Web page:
In reference to FIG. 7, the invention allows a computer user working in an active application 92 to copy text from any open graphical application, or computer readable file with three voice commands. First, the user issues a “show” command, e.g., “Show Task List.” As has been described, the invention displays a list of the open application windows on the desktop FIG. 7.

Step 2: The computer issues a command, “Copy 3”

The speech recognition engine will recognize the command as belonging to the invention's command list and will pass the command to the invention's application manager 56 which parses out the command being sent.

The application manager performs the following steps:

First, the application manager determines what type of command has been received. When the application manager parses out the command words in the sample command, ‘Copy’ & ‘3,’ it identifies the command as a control command and identifies the object (in this example, an open application window) associated with the number 3.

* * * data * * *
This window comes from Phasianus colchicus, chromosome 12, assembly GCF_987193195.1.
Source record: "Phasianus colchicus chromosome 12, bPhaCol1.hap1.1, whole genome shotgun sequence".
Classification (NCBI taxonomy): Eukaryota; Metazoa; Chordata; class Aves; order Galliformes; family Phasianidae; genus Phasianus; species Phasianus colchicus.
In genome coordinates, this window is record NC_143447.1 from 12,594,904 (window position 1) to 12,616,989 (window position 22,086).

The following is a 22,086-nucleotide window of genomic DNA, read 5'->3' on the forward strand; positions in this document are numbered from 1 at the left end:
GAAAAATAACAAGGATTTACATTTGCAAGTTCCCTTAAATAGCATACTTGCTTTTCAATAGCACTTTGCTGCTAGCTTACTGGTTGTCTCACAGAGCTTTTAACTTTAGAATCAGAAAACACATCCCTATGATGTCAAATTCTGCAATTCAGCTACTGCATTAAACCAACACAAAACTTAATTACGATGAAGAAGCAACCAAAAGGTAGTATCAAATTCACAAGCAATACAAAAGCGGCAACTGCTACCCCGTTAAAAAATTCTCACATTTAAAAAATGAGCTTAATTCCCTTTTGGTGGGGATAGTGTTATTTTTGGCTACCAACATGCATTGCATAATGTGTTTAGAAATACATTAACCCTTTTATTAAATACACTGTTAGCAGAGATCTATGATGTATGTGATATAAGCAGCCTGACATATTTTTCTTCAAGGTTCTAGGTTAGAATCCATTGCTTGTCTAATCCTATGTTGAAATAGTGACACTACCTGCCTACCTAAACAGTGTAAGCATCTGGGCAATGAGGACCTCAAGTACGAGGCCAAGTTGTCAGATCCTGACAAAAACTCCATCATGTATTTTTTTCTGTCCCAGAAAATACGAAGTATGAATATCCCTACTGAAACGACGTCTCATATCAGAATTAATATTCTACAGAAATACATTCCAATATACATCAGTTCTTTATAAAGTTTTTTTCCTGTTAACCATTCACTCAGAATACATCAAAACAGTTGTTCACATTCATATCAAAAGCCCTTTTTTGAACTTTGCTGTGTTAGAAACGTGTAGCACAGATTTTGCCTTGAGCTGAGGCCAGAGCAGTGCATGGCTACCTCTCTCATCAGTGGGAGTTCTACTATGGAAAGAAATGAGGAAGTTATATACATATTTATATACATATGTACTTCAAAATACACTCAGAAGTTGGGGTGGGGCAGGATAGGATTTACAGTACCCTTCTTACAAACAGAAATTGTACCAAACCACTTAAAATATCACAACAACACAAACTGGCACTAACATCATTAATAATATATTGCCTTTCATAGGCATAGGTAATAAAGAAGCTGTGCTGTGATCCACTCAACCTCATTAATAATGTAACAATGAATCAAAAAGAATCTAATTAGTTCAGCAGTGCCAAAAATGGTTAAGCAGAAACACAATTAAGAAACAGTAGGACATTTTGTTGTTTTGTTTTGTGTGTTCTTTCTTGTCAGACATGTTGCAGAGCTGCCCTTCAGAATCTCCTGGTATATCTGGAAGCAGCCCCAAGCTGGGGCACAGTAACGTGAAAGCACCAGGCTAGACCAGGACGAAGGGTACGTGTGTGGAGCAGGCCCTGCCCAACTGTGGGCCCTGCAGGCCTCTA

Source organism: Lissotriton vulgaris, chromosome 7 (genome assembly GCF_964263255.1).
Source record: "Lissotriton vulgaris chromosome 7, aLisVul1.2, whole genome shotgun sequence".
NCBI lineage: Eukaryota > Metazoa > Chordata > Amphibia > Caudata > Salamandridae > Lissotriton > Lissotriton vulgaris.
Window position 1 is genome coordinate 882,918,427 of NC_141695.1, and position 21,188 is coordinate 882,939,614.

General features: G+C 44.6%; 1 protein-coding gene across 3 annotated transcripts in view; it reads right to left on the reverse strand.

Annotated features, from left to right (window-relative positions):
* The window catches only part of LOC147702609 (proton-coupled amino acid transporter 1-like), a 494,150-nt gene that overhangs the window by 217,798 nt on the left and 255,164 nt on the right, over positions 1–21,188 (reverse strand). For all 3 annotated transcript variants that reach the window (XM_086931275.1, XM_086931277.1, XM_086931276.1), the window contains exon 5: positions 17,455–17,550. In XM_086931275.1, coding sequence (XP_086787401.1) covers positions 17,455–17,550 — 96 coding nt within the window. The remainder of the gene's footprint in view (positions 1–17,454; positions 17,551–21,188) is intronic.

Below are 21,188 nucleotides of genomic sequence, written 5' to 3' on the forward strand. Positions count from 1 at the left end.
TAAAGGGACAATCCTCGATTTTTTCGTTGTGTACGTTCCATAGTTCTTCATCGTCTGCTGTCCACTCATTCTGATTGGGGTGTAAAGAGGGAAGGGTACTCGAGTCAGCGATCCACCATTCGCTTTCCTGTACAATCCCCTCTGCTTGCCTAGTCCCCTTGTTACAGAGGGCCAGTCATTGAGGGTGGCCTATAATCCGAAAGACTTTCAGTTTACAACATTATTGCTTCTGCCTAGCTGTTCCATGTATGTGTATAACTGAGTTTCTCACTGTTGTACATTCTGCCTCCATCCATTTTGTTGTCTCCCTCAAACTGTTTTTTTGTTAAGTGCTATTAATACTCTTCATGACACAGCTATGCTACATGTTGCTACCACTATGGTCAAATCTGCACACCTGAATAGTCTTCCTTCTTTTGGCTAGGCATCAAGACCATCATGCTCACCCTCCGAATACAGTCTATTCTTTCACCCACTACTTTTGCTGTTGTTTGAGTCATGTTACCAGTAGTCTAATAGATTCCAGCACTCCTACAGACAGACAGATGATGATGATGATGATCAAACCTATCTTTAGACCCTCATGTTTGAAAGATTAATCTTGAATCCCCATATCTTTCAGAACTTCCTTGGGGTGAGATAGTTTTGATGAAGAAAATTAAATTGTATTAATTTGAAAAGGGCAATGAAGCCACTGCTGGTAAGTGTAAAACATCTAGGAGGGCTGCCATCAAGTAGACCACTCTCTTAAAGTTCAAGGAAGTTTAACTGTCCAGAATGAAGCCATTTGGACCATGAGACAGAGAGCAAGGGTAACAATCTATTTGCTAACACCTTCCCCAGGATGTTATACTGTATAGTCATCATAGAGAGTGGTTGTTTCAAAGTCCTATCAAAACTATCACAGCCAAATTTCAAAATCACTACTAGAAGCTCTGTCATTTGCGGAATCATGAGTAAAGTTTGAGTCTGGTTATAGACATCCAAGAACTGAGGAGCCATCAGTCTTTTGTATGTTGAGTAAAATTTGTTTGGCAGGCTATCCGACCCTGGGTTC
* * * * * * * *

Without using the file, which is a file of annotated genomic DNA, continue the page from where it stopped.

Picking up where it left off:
The application manager initiates the controller 54, passing to it the name of the graphical application window to be controlled and the command to be carried out, ‘copy.’ The controller stores the existing clipboard contents to a temporary file, and clears the clipboard. In reference to FIG. 13, the controller temporarily activates the specified graphical application window 132.

With the clipboard empty, the controller starts a programming loop to copy any selected text into the clipboard. The invention's controller messages the computer user to locate and select text that they want to copy or how to cancel the procedure 131.